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I am in the process of assembling a white paper for the benefit of hockey fans, coaches and players who want to understand more about how the game is viewed and reviewed from the standpoint of officials. The official’s viewpoint a different frame of reference than anyone else’s.

Whenever people ask me what I thought of a certain call — whether it involved a penalty call or non-call, a goal or no goal ruling, etc.

— the last area I look at is the decision itself. The first area is the official’s positioning and skating. It’s a lot harder to defend a call (even the “right” ruling) if the official is out of position.

Every time I speak or write about this topic, I say the money is at the net and positioning sells calls. If the referee skates and get to the net you will have the best sightlines and be able to judge infractions and goals. It is much easier to defend a close call when the referee is in the correct position rather than 15-30 feet away from the play.

Part of being a good official is self-critique and receptiveness to constructive criticism. Ours is a sport of mistakes and adjustments, not perfection. That does not mean we shouldn’t strive for perfection, however.

Even Hall of Fame position players do not have “perfect” games where they make every read, every pass, every stick and body check, every shot in absolutely ideal fashion. Vezina Trophy caliber goalies, even if they post a shut out, will probably have a rebound somewhere along the way they’re not happy, an angle on a missed shot they could have played better or a dump-in they could have stopped behind the net and it eluded them.

The same is true of officials. No one has perfect games. What we seek to do is find areas that can be corrected and, through good positioning and skating technique, minimize the chance of missing a call. When I use video to discuss officiating, it is designed solely as a teaching tool for all officials. I never use it to embarrass or single out a particular official for a mistake.

Likewise, if I was coaching players, video is useful in similar fashion to break down coverages, forechecking, gap control, etc. Think of officiating videos in a similar sense and then apply it to that aspect.

With this mind, here are two recent college hockey instances in which positioning negatively affected the calls. Similar reviews can be done for officials at any level from the NHL right on down, but I’m using these as instances of what I do in my “real-life” job. The first two clips below show a referee getting to the top of the circle, stop skating and drifting into the corner.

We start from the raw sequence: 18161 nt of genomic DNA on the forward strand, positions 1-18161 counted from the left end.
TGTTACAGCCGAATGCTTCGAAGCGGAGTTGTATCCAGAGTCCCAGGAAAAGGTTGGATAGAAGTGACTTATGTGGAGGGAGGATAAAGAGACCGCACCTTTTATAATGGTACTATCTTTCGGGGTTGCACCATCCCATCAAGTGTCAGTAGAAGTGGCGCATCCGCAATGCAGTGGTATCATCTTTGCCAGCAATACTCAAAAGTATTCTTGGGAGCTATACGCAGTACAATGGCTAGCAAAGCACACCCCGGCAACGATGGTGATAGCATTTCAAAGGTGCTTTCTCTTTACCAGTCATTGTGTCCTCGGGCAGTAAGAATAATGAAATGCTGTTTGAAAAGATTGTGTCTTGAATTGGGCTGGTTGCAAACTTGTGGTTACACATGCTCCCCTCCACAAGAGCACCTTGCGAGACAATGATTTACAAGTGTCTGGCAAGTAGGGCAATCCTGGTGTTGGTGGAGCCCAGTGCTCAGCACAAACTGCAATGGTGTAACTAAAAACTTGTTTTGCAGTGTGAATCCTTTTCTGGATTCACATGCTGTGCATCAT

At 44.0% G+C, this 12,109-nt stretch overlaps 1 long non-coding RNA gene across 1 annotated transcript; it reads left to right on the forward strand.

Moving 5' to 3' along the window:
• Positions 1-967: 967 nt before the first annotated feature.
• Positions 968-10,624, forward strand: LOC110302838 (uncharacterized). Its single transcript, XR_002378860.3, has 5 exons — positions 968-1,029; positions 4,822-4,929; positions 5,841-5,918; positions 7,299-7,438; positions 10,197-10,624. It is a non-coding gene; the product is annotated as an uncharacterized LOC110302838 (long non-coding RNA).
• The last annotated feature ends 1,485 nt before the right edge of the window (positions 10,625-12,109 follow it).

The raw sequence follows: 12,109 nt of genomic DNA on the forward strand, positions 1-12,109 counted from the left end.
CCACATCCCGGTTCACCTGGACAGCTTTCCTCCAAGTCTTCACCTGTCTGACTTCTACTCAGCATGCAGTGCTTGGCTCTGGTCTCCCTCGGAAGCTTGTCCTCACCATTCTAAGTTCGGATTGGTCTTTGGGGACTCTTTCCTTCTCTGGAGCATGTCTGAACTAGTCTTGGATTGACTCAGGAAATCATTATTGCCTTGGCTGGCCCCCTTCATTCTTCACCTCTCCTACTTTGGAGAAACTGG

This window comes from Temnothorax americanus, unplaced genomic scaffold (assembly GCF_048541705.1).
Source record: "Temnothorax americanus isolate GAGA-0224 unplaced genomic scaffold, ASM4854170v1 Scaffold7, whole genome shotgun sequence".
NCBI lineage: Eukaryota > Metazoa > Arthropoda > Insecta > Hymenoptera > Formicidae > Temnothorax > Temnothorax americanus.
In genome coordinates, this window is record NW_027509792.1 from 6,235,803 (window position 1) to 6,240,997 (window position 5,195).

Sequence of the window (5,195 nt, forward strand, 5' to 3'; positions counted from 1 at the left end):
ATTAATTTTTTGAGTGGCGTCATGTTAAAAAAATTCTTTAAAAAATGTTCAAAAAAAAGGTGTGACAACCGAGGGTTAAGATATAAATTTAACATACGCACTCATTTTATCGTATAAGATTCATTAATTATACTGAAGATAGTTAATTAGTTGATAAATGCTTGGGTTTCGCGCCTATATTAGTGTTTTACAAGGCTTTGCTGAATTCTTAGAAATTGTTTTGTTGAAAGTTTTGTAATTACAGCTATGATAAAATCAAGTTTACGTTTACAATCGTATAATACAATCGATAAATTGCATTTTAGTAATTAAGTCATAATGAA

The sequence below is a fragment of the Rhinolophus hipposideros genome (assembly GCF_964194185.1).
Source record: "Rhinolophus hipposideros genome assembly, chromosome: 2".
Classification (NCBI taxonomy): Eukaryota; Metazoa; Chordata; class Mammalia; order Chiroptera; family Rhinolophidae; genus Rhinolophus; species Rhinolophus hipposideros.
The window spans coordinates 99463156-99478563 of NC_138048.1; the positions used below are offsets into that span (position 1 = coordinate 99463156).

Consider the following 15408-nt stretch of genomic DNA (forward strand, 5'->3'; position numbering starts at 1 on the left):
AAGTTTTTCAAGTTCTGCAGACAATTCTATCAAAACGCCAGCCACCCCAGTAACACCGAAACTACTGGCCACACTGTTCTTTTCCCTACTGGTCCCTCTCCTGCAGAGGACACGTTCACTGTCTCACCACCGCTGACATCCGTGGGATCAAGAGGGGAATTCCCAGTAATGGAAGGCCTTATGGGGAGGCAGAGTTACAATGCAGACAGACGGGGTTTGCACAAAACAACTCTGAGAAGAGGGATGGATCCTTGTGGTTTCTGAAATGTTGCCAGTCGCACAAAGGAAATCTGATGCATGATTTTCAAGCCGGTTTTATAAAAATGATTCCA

In the first clip, a close play at the goal line wasn’t observed properly due to the lack of skating. This happens very frequently at all levels of the game.

In the second, the referee was positioned in a spot where he wasn’t able to judge the impact of the play at the net and did not have a penalty on the play.

Best practice: Referees should be skating hard into the zone down the dots. When you get to the end zone dot you should take a 45-degree angle to the net to be able to see and judge these plays. The chances of making the correct call increase dramatically. What’s more, even if the ruling on the play is debatable, at least a legitimate case can be made for why the play was ruled as it was.

Those involved in the game in other ways — playing, coaching, broadcasting, reporting or simply as fans — start with the result (“right or wrong call”) and work backwards. As officials, we must look at the process first before the result.

A hockey team that plays the game the right way isn’t always going to win. Likewise, an official’s good skating and proper positioning is not a guarantee of a right call. In both realms, however, the desired outcome will be achieved much more consistently when the process is sound.

************ Paul Stewart holds the distinction of being the first U.S.-born citizen to make it to the NHL as both a player and referee. On March 15, 2003, he became the first American-born referee to officiate in 1,000 NHL games.

Today, Stewart is an officiating and league discipline consultant for the Kontinental Hockey League (KHL) and serves as director of hockey officiating for the ECAC.

The longtime referee heads Officiating by Stewart, a consulting, training and evaluation service for officials. Stewart also maintains a busy schedule as a public speaker, fund raiser and master-of-ceremonies for a host of private, corporate and public events. As a non-hockey venture, he is the owner of Lest We Forget.

In addition to his blogs for HockeyBuzz every Monday, Tuesday, Thursday and Friday, Stewart writes a hockey column every Wednesday for the Huffington Post.